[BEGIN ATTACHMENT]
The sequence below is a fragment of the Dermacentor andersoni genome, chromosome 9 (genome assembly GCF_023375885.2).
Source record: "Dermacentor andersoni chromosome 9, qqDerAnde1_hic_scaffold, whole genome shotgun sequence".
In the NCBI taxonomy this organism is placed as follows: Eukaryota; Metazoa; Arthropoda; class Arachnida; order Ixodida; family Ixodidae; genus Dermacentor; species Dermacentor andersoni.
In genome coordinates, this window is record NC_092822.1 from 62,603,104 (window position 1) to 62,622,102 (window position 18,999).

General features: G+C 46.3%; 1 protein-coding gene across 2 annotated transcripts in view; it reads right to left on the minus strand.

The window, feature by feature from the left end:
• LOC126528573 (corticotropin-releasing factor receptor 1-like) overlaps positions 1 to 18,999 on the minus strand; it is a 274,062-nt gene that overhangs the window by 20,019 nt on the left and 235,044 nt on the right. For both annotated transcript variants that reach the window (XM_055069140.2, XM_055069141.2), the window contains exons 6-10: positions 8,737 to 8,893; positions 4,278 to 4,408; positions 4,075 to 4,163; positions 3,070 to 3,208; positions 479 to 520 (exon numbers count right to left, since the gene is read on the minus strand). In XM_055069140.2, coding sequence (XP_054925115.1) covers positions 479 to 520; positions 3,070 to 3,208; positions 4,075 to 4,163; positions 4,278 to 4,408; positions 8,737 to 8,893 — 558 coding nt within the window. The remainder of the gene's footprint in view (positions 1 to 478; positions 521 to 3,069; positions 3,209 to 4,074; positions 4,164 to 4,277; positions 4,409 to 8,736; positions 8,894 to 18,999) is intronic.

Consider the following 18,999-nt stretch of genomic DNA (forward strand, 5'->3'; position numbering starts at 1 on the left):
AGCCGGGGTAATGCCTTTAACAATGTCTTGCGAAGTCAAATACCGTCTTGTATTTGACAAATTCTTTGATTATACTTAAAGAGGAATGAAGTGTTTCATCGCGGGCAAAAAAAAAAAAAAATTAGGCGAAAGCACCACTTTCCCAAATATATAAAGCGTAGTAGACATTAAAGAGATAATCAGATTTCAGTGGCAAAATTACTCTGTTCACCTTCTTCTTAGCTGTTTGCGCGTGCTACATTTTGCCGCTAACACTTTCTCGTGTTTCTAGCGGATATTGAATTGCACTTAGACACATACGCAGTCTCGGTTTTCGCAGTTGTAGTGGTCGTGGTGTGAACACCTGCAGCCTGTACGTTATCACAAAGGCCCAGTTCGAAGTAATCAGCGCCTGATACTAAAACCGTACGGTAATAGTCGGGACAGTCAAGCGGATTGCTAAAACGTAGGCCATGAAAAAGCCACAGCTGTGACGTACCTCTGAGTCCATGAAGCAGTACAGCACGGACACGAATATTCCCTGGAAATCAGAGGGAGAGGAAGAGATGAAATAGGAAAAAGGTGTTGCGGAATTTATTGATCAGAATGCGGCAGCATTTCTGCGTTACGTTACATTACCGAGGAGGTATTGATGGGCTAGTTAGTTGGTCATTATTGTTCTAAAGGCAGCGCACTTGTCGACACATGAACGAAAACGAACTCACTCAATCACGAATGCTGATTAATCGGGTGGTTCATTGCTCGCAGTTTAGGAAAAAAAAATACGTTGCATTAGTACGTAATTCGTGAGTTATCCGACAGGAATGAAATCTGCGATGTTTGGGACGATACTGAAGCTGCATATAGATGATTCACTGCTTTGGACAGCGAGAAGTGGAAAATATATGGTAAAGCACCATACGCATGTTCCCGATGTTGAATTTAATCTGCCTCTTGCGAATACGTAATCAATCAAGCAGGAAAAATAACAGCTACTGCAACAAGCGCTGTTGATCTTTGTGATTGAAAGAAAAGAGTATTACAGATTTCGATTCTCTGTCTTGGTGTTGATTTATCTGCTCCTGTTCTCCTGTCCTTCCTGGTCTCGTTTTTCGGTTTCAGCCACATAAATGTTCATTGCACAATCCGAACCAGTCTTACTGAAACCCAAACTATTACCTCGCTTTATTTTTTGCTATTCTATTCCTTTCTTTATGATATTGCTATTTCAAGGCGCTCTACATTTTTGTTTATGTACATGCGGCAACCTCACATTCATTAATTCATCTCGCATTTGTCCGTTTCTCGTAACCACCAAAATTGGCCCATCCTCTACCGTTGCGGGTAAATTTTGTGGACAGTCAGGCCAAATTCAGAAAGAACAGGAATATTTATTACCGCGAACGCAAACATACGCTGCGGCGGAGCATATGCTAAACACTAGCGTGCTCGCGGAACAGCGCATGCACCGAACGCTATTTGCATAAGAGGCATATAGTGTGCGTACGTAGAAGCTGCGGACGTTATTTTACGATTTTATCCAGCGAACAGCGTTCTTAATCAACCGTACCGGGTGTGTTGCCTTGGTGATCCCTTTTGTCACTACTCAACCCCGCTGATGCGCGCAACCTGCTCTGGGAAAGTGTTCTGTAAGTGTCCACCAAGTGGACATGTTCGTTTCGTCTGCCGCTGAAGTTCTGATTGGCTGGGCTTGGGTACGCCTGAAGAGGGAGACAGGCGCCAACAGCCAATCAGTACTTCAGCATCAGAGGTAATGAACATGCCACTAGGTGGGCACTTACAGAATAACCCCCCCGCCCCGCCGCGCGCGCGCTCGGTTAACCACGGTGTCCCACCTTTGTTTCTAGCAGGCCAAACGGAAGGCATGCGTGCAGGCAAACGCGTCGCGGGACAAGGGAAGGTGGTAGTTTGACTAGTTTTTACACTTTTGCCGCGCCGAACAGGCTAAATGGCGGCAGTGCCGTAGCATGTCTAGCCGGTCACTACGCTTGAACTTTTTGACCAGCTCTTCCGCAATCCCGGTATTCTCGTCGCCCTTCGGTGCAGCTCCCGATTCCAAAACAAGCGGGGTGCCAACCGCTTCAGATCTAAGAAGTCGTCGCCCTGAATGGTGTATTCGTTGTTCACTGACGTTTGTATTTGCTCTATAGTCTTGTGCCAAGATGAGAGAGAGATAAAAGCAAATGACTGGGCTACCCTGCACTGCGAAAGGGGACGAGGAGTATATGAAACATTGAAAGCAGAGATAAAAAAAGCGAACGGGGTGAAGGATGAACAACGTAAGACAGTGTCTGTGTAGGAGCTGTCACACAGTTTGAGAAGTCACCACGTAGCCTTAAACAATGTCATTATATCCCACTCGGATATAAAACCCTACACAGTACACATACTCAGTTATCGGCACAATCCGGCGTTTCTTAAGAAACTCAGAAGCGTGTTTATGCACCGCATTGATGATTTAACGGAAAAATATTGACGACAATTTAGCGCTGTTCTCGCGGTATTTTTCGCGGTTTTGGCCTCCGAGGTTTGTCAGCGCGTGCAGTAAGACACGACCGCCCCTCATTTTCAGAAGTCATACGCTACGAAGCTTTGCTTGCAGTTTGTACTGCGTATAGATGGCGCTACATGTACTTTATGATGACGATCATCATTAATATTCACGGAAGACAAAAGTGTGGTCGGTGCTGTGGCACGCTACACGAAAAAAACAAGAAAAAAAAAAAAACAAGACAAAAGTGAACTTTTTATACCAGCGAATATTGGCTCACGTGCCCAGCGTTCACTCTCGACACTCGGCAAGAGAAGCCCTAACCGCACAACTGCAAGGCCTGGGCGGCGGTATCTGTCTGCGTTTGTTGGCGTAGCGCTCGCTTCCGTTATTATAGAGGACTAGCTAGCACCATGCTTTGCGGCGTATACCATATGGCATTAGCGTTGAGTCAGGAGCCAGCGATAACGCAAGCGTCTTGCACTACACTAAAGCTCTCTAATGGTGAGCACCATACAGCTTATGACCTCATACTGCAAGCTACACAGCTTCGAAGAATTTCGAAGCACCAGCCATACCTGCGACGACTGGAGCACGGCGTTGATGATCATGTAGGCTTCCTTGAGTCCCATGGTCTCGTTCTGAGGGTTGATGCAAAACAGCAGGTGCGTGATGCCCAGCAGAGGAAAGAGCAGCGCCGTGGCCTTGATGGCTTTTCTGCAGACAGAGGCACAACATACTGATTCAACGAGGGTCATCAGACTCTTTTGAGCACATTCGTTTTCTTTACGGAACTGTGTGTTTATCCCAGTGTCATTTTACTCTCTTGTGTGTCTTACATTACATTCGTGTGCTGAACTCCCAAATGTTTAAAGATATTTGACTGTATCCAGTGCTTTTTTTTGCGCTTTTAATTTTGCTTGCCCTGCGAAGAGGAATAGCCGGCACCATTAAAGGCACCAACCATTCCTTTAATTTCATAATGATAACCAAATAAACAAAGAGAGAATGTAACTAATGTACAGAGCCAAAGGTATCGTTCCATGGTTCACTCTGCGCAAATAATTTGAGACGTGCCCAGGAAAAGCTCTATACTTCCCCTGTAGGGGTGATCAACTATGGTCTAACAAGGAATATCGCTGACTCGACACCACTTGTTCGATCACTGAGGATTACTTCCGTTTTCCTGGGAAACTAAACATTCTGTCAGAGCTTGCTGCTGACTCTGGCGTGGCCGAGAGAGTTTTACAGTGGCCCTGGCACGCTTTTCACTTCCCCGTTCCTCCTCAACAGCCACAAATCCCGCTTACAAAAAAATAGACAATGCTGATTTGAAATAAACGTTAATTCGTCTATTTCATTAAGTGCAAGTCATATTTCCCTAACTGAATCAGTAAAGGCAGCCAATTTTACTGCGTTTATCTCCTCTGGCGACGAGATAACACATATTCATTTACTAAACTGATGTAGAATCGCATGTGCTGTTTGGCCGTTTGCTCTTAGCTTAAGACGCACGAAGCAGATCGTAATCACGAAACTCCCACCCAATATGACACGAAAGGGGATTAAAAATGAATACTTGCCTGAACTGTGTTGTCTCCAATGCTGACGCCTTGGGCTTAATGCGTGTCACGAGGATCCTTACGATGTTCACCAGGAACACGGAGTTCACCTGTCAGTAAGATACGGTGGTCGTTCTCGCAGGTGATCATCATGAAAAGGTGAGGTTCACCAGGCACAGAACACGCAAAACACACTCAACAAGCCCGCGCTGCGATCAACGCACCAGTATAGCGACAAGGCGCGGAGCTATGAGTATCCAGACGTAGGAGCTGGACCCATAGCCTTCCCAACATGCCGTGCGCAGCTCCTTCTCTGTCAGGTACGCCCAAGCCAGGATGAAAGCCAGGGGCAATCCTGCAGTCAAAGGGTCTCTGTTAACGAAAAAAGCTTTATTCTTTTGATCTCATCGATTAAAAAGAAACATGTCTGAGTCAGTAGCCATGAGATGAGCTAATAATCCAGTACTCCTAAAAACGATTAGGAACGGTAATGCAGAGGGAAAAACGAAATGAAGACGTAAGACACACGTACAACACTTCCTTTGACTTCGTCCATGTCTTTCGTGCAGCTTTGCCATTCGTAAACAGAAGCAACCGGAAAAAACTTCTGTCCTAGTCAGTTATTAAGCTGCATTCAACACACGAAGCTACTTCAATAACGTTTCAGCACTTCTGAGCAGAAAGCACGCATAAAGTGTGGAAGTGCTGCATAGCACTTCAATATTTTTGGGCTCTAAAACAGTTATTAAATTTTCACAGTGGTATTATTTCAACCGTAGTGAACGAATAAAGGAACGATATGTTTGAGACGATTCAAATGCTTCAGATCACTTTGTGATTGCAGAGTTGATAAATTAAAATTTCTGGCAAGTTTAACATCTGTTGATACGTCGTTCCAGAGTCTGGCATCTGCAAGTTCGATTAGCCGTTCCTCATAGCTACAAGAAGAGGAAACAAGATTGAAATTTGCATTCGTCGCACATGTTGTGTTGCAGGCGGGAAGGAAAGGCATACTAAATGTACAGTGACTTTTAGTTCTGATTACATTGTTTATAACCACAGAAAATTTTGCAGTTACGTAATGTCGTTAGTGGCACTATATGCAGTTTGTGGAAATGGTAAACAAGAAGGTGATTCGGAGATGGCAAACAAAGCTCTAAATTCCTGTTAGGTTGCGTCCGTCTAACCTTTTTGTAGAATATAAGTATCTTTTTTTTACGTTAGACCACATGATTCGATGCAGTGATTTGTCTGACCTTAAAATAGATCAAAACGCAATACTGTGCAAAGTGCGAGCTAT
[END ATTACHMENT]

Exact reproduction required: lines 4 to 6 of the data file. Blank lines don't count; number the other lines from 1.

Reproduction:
In genome coordinates, this window is record NC_092822.1 from 62,603,104 (window position 1) to 62,622,102 (window position 18,999).

General features: G+C 46.3%; 1 protein-coding gene across 2 annotated transcripts in view; it reads right to left on the minus strand.

The window, feature by feature from the left end: